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NOT Authentic Hawaiian Spirituality
on 17 August 2011
Let me be clear: If you have learned Huna and it works for you, great. What Hawaiians take issue with is just the fact that anyone claims it is authentically Hawaiian in any way. It is absolutely not.
I have not read this book and do not intend to. It very well could hold some new age truths for some, but we Hawaiians have seen this kind of book before. Right off the bat, Hawai'i did not have shamans, and Huna is not Hawaiian. What Rima Morrell found in Hawai'i was an age old farce called Huna, fabricated decades ago by Max Freedom Long, a foreigner whose penchant for writing metaphysical novels allowed him to create one of the longest lasting lies in history. It has been perpetuated by others who put their own "secret" spin on the idea to sell books and classes from which they reap small fortunes. And therein lies yet another way any thinking person can identify the deceptive invention that is Huna: real Hawaiian kahuna do not charge money for their expertise.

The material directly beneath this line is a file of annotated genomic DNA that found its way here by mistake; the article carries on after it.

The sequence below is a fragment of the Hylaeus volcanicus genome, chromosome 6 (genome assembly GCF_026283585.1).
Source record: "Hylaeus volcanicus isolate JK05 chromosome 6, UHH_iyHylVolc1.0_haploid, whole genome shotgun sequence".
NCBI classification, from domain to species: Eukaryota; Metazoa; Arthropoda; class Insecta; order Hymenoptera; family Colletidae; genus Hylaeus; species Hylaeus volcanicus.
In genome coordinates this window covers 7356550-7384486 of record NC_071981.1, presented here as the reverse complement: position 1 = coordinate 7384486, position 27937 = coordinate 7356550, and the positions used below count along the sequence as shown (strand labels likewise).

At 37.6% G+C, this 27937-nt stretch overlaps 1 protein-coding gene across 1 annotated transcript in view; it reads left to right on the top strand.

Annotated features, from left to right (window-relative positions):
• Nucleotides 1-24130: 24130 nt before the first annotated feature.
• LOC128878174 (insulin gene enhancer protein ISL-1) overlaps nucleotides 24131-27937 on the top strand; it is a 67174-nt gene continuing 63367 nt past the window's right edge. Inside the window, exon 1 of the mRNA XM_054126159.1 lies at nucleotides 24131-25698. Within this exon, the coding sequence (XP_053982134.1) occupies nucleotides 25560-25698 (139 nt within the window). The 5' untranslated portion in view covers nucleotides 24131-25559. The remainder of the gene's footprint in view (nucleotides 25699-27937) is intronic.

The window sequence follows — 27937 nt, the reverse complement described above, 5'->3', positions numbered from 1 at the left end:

Further, if one is diligent and concerned about to where and who they hand the health of their spirit, one can read almost any authentic, truly academic book on Hawaiian spirituality (written by Hawaiians and/or contributed by them), even dig through myriad archives and speak with old, wise Hawaiian elders, and they will never hear of a practice called Huna.
We Hawaiians have lived among and been taught through these resources. It is amazing to us that when a Hawaiian says that Huna is not Hawaiian, we are met with such defiance, resistance, and a refusal to believe. And yet, some of you will believe without proof and advocate the ravings of those not closely associated with our culture. Does this make sense to you?